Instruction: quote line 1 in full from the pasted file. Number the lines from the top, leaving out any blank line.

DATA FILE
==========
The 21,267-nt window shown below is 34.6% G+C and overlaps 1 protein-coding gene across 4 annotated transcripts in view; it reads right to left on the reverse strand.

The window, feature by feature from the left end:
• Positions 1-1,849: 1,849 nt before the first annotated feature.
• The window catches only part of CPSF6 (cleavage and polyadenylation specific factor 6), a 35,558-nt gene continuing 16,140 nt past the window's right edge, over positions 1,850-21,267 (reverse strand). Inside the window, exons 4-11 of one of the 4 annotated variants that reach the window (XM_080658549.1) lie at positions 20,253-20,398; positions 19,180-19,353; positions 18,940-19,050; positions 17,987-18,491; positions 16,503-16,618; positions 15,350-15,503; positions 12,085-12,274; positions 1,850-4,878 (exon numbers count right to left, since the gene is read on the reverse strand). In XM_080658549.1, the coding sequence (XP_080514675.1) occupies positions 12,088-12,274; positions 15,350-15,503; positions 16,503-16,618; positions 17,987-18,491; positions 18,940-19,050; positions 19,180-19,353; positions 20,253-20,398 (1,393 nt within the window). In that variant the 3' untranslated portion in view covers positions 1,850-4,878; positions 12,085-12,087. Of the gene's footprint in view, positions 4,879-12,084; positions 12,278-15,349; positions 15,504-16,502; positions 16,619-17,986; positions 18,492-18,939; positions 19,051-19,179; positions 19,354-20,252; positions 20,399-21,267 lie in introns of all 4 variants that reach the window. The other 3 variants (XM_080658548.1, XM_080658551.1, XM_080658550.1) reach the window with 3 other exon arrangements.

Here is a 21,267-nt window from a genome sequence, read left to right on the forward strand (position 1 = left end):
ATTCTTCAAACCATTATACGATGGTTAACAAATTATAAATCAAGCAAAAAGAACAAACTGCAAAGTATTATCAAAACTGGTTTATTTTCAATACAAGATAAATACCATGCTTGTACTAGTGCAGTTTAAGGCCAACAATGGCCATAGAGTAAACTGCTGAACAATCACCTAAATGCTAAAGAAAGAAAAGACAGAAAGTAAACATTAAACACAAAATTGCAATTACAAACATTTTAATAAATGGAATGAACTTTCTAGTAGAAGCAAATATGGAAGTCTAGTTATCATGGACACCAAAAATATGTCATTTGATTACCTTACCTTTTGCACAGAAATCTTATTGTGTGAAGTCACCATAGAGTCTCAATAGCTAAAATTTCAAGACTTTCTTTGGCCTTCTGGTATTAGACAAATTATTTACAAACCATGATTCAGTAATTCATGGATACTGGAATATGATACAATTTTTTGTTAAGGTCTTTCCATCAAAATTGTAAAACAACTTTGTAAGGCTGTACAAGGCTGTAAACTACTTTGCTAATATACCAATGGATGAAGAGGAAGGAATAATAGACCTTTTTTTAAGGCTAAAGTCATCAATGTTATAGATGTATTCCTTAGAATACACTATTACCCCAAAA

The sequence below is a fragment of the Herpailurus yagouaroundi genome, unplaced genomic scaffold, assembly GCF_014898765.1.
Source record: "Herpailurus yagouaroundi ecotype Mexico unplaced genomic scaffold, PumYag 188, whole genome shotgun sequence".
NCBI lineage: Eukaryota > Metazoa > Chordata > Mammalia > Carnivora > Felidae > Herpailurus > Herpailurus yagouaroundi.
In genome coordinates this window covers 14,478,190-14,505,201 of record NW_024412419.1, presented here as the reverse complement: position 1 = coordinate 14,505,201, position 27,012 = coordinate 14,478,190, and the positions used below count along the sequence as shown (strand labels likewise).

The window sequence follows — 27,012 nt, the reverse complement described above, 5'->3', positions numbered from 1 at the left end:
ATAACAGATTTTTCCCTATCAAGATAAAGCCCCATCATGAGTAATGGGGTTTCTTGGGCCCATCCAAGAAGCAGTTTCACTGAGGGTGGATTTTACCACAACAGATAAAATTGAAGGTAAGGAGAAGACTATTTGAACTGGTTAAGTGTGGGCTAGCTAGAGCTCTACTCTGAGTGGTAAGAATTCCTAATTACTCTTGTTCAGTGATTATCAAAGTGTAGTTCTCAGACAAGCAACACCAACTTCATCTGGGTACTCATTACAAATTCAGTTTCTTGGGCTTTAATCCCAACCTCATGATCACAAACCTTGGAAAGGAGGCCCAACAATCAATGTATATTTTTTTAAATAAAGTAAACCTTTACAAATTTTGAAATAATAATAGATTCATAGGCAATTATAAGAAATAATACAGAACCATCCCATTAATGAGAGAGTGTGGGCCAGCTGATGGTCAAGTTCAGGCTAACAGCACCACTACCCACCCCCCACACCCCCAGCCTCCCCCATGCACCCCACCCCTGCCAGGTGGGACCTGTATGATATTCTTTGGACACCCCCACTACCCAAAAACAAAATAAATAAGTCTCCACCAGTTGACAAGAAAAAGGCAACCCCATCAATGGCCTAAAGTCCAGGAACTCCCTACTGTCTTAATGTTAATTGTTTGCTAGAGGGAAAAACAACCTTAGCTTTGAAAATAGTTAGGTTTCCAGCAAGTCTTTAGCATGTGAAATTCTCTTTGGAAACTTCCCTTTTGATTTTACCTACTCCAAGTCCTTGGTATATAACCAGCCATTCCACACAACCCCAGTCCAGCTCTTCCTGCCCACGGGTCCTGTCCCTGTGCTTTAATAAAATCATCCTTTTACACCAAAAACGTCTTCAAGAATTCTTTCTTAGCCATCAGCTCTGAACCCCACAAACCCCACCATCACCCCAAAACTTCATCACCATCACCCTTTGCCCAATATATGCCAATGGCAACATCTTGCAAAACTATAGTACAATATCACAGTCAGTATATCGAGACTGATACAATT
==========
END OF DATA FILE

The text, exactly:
The 21,267-nt window shown below is 34.6% G+C and overlaps 1 protein-coding gene across 4 annotated transcripts in view; it reads right to left on the reverse strand.